Beyond supply chain issue and costs, the cost of labor is increasing, said Greenwood, and current conditions also are affecting the ability of rural hospitals to accept transfers to other facilities.
“In the past, if a rural hospital couldn’t care for a patient or needed a service they couldn’t provide, they would transfer,” she said.
But with costs going up and labor shortages, larger systems aren’t always able to accept transfers, which has “really placed a strain on our region,” Greenwood said, especially in light of the ongoing shortage of nurses.
Prioritization is generally given to hospitals within the region first, but if that is not possible it causes patients to travel further afield for care.
It takes time to figure out where to transfer a patient to, and in the meantime, the rural hospital is having to provide care, she said.
“It’s a very expensive thing for them to have to do right now, and so it’s a challenge,” Greenwood said.
Larger systems, such as Hendrick, try to keep tabs on rural neighbors, and Hendrick has a team that meets with all the hospitals in the region, she said.
“We try to help as best we can to provide anything that they need, whether it’s a piece of equipment or supplies they’re not able to get their hands on, physician services (or) education,” Greenwood said.
Similarly, meetings are quarterly held with chief nursing officers from rural hospitals to talk about challenges and how to grow the area’s nursing workforce.
That includes working with Cisco College, Texas State Technical College), Ranger College and other programs in the are that train nurses.
Incentives such as scholarships, dual credit programs and engaging with potential students are among the strategies.
“That is where we are trying to look long-term: how do we grow that nursing workforce?” she said. “We know we need to take the lead on that.”
The nursing shortage already was present before the COVID-19 pandemic, Greenwood said.
“The reason that there’s an increasing need is that people are living longer,” she said. “And as they live longer, they have more chronic conditions. So, that generates doctor’s office visits, hospital stays and the need for surgery.”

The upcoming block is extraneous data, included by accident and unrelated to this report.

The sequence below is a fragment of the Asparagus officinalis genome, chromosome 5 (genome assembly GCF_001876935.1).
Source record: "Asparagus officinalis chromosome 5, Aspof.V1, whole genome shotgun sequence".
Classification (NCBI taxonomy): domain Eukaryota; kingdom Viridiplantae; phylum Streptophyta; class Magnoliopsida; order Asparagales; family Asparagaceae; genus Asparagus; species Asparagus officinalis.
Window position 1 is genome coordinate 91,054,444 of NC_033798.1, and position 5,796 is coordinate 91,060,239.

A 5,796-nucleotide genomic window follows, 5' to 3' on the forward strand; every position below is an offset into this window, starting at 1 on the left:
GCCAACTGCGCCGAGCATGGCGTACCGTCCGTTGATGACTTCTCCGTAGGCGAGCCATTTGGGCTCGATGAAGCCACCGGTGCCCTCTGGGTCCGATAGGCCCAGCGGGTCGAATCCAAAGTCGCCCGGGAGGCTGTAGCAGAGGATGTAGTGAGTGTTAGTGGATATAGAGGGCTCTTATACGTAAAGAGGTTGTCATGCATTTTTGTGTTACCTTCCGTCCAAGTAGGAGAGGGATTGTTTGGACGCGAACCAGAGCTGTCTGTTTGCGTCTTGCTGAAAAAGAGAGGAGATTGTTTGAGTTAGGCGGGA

But the nursing supply has not kept up, she said.
“We were already facing a shortage and knew that that shortage was going to peak in the mid-to-late ’20s − 2025, 2026, etc.,” she said. “The projections were growing.”
The pandemic saw more people getting sick, often critically, and requiring increased care.
“With that nursing shortage, the travel (nursing) industry really boomed because they were supplying those contracts to hospitals to provide nursing,” Greenwood said. “The hourly rate for a travel nurse, increased significantly. And when I say significantly, I mean tripled and quadrupled.”
That meant some nurses chose to work outside of their community, leaving local and rural hospitals in exchange for those higher wages.
On top of that, some nurses in various hospitals that were approaching retirement age simply left the profession altogether, further exacerbating the shortage.
Now, even with the need for COVID-19 care on the wane, “we aren’t always seeing nurses coming back to their community hospitals,” Greenwood said.
“Some of them made enough money they’re just taking a break,” she said. “Some of them want to stay traveling, and they just take assignments here and there. So, we’re seeing some nurses come back, but not not all of them.”
That has bumped up rates of pay for nurses at hospitals large and small, while many still choose to work elsewhere or travel.
The mixture of increased costs and higher personnel costs is particularly challenging in rural hospitals, Greenwood said.
“If costs don’t come down quickly and dramatically, we are going to be looking to our payors and to different groups to increase the rates that are paid to hospitals because we will not be able to afford to keep providing care if they don’t,” she said.
That’s the short-term fix, Greenwood said.
“The second thing is that we’ve got to retain our nurses and keep them from leaving,” she said, making certain personnel have good ratios to keep them from burnout and doing what can be do to retain them.
The next stage? More nurses.
“Even though we have several nursing programs in the region, it doesn’t seem like we’ve been able to dig ourselves out of the hole,” Greenwood said. “And so we are working with our area programs to do things differently, to say we can’t just keep training the same number of nurses and figure that we’re going to provide some stability.”
That includes working with nursing programs and at the state level, she said.
There are several projects and programs that have been funded at the legislative level, including nursing shortage reduction programs.
“We we are working with them to keep those programs going,” Greenwood said. “That is where the faculty are funded from, and so, you can’t train nurses without faculty. That is we need to support those state-funded programs.”